NP

Neaton & Puklich, P.L.L.P.

952-314-5779 Or Toll Free 877-813-4764 For A Free Initial Consultation
Jump To Services.

July 2013 Archives

Is fired Minnesota Senate aide a victim of gender discrimination?

Discrimination in the workplace is never legal. Whether that discrimination is based on gender, religion, sexual orientation or race, it is important that employees who face discrimination stand up for their legal rights. This may include filing a lawsuit against the offending party.

Is fired Minnesota Senate aide a victim of gender discrimination?

Discrimination in the workplace is never legal. Whether that discrimination is based on gender, religion, sexual orientation or race, it is important that employees who face discrimination stand up for their legal rights. This may include filing a lawsuit against the offending party.

Major company's memo illustrates blatant race discrimination

As many employers and workers in Minnesota know, promoting awareness and compassion among all employees is an important step to guaranteeing a discrimination-free work environment. However, efforts to create a productive and healthy workplace can only be truly effective if they are sincere and unbiased. If not, the very steps intended to encourage neutrality may actually reinforce prejudice. Unfortunately, some employees of a leading retailer may have been singled out by misguided efforts to inhibit race discrimination.

Major company's memo illustrates blatant race discrimination

As many employers and workers in Minnesota know, promoting awareness and compassion among all employees is an important step to guaranteeing a discrimination-free work environment. However, efforts to create a productive and healthy workplace can only be truly effective if they are sincere and unbiased. If not, the very steps intended to encourage neutrality may actually reinforce prejudice. Unfortunately, some employees of a leading retailer may have been singled out by misguided efforts to inhibit race discrimination.

State Supreme Court agrees to rehear gender discrimination case

Defining what actually constitutes illegal mistreatment in the workplace can be very difficult in some instances. In Minnesota and other states around the country, employers typically have a certain degree of freedom to make employment decisions at their own discretion. And given that many workplace environments place employers and staff in close proximity to one another, it is not uncommon for issues to arise between boss and employee. One gender discrimination lawsuit is testing the legal system, as the highest court in one state is reconsidering its previous ruling on the issue and fueling controversy in the process.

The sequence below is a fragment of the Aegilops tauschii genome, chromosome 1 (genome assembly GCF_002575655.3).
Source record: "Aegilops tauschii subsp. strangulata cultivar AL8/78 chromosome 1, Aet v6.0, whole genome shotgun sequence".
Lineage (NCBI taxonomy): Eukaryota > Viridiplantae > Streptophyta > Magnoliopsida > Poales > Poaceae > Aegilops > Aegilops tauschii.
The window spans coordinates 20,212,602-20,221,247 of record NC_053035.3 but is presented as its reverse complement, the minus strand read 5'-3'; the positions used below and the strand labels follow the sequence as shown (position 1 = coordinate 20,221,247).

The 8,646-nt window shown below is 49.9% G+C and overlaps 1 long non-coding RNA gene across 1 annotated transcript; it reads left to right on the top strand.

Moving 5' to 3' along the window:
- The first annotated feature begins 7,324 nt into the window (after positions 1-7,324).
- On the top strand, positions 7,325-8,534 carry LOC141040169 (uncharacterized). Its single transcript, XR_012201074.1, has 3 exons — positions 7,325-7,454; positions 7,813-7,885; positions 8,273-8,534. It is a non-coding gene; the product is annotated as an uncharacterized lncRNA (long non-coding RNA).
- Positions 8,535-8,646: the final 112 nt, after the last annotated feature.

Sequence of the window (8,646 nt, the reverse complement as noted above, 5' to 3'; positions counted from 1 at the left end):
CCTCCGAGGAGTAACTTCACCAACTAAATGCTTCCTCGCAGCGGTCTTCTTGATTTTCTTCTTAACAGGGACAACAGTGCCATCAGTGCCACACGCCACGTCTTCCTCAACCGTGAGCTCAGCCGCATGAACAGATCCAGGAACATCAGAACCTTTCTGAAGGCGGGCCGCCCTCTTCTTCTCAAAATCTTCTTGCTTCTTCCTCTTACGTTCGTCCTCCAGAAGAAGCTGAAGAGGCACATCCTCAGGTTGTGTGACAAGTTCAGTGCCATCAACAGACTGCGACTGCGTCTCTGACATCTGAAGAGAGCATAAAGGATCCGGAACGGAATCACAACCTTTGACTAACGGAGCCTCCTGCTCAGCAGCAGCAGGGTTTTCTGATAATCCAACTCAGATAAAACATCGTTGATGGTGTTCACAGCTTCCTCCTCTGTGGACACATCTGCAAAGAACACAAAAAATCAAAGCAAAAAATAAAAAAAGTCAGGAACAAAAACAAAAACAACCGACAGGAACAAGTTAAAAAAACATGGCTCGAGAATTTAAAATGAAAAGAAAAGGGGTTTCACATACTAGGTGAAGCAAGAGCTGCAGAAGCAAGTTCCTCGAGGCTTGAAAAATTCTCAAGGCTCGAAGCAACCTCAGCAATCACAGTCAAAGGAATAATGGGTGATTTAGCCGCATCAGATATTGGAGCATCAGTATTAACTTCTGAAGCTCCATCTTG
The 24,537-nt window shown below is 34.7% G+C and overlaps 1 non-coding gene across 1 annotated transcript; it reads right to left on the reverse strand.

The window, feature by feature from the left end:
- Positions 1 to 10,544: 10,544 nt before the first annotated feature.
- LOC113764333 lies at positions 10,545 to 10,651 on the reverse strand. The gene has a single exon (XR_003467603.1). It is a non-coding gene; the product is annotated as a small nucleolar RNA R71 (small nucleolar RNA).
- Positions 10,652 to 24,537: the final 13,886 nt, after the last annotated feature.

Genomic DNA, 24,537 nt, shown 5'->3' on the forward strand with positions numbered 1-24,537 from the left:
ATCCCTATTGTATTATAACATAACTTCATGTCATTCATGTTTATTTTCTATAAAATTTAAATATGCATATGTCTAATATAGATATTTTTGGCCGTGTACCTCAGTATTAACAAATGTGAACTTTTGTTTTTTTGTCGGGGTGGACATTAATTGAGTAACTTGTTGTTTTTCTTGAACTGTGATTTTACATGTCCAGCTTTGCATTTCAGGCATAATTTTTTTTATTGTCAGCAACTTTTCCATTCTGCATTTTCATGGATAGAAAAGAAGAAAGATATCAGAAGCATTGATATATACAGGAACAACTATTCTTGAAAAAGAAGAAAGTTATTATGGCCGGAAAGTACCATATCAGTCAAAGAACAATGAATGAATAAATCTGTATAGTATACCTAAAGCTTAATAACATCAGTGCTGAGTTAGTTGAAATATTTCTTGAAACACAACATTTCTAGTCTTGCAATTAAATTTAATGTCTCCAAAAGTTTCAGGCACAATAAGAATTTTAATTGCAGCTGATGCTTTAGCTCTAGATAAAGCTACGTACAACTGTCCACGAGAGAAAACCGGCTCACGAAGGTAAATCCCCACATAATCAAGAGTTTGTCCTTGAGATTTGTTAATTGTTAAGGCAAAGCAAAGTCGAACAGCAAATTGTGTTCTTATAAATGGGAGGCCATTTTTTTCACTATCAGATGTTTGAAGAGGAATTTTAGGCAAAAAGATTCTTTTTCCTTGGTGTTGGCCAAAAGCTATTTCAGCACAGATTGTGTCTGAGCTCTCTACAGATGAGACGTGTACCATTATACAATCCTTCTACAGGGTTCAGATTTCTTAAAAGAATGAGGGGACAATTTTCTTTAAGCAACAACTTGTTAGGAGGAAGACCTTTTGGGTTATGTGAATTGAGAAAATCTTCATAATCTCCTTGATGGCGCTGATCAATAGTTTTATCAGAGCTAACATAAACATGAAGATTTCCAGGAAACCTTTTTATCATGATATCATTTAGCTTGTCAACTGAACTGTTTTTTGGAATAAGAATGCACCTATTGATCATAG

State Supreme Court agrees to rehear gender discrimination case

Defining what actually constitutes illegal mistreatment in the workplace can be very difficult in some instances. In Minnesota and other states around the country, employers typically have a certain degree of freedom to make employment decisions at their own discretion. And given that many workplace environments place employers and staff in close proximity to one another, it is not uncommon for issues to arise between boss and employee. One gender discrimination lawsuit is testing the legal system, as the highest court in one state is reconsidering its previous ruling on the issue and fueling controversy in the process.

Workplace discrimination rulings set disappointing precedence

Acts of mistreatment play out in workplaces across the state of Minnesota and around the country every day. Employees often know that they have encountered inappropriate behavior when it happens, but sometimes it can be difficult to say whether or not that behavior is actually illegal. In the event that a lower court’s workplace discrimination ruling is contested, the U.S. Supreme Court decides on how employment law and discrimination legislation should be interpreted. Two recent rulings made by the country’s highest court may affect future cases around the country and leave some victims with little legal recourse.

Workplace discrimination rulings set disappointing precedence

Acts of mistreatment play out in workplaces across the state of Minnesota and around the country every day. Employees often know that they have encountered inappropriate behavior when it happens, but sometimes it can be difficult to say whether or not that behavior is actually illegal. In the event that a lower court’s workplace discrimination ruling is contested, the U.S. Supreme Court decides on how employment law and discrimination legislation should be interpreted. Two recent rulings made by the country’s highest court may affect future cases around the country and leave some victims with little legal recourse.